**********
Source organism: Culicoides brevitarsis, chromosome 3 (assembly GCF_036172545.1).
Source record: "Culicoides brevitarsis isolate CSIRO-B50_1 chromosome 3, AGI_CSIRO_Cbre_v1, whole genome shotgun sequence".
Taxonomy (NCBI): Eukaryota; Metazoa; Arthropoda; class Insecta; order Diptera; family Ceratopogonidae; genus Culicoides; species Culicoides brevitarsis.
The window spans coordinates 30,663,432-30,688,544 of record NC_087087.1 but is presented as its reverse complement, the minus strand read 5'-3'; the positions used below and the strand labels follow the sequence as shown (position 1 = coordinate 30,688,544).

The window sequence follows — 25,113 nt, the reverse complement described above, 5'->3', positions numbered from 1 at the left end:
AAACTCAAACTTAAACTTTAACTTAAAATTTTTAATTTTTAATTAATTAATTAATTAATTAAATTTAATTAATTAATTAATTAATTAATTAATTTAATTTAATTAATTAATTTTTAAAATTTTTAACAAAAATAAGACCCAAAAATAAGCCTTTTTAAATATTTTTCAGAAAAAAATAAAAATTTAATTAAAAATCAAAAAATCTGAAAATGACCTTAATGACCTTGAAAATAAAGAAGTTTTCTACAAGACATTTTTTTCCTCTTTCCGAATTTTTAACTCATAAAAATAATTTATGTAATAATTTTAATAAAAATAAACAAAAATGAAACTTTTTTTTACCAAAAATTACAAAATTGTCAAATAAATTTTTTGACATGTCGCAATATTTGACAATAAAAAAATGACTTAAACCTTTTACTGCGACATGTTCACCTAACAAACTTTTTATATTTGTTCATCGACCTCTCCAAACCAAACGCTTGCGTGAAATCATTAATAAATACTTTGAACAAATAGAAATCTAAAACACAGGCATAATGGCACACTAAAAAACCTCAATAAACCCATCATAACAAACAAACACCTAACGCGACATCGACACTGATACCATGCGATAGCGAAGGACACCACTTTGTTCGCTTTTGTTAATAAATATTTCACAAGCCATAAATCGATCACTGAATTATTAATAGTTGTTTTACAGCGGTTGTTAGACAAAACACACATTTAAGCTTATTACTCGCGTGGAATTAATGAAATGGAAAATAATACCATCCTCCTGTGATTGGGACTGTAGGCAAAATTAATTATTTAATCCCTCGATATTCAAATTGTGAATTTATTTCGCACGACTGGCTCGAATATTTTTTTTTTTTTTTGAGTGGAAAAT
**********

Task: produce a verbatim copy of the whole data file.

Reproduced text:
Source organism: Culicoides brevitarsis, chromosome 3 (assembly GCF_036172545.1).
Source record: "Culicoides brevitarsis isolate CSIRO-B50_1 chromosome 3, AGI_CSIRO_Cbre_v1, whole genome shotgun sequence".
Taxonomy (NCBI): Eukaryota; Metazoa; Arthropoda; class Insecta; order Diptera; family Ceratopogonidae; genus Culicoides; species Culicoides brevitarsis.
The window spans coordinates 30,663,432-30,688,544 of record NC_087087.1 but is presented as its reverse complement, the minus strand read 5'-3'; the positions used below and the strand labels follow the sequence as shown (position 1 = coordinate 30,688,544).

The window sequence follows — 25,113 nt, the reverse complement described above, 5'->3', positions numbered from 1 at the left end:
AAACTCAAACTTAAACTTTAACTTAAAATTTTTAATTTTTAATTAATTAATTAATTAATTAAATTTAATTAATTAATTAATTAATTAATTAATTTAATTTAATTAATTAATTTTTAAAATTTTTAACAAAAATAAGACCCAAAAATAAGCCTTTTTAAATATTTTTCAGAAAAAAATAAAAATTTAATTAAAAATCAAAAAATCTGAAAATGACCTTAATGACCTTGAAAATAAAGAAGTTTTCTACAAGACATTTTTTTCCTCTTTCCGAATTTTTAACTCATAAAAATAATTTATGTAATAATTTTAATAAAAATAAACAAAAATGAAACTTTTTTTTACCAAAAATTACAAAATTGTCAAATAAATTTTTTGACATGTCGCAATATTTGACAATAAAAAAATGACTTAAACCTTTTACTGCGACATGTTCACCTAACAAACTTTTTATATTTGTTCATCGACCTCTCCAAACCAAACGCTTGCGTGAAATCATTAATAAATACTTTGAACAAATAGAAATCTAAAACACAGGCATAATGGCACACTAAAAAACCTCAATAAACCCATCATAACAAACAAACACCTAACGCGACATCGACACTGATACCATGCGATAGCGAAGGACACCACTTTGTTCGCTTTTGTTAATAAATATTTCACAAGCCATAAATCGATCACTGAATTATTAATAGTTGTTTTACAGCGGTTGTTAGACAAAACACACATTTAAGCTTATTACTCGCGTGGAATTAATGAAATGGAAAATAATACCATCCTCCTGTGATTGGGACTGTAGGCAAAATTAATTATTTAATCCCTCGATATTCAAATTGTGAATTTATTTCGCACGACTGGCTCGAATATTTTTTTTTTTTTTTGAGTGGAAAAT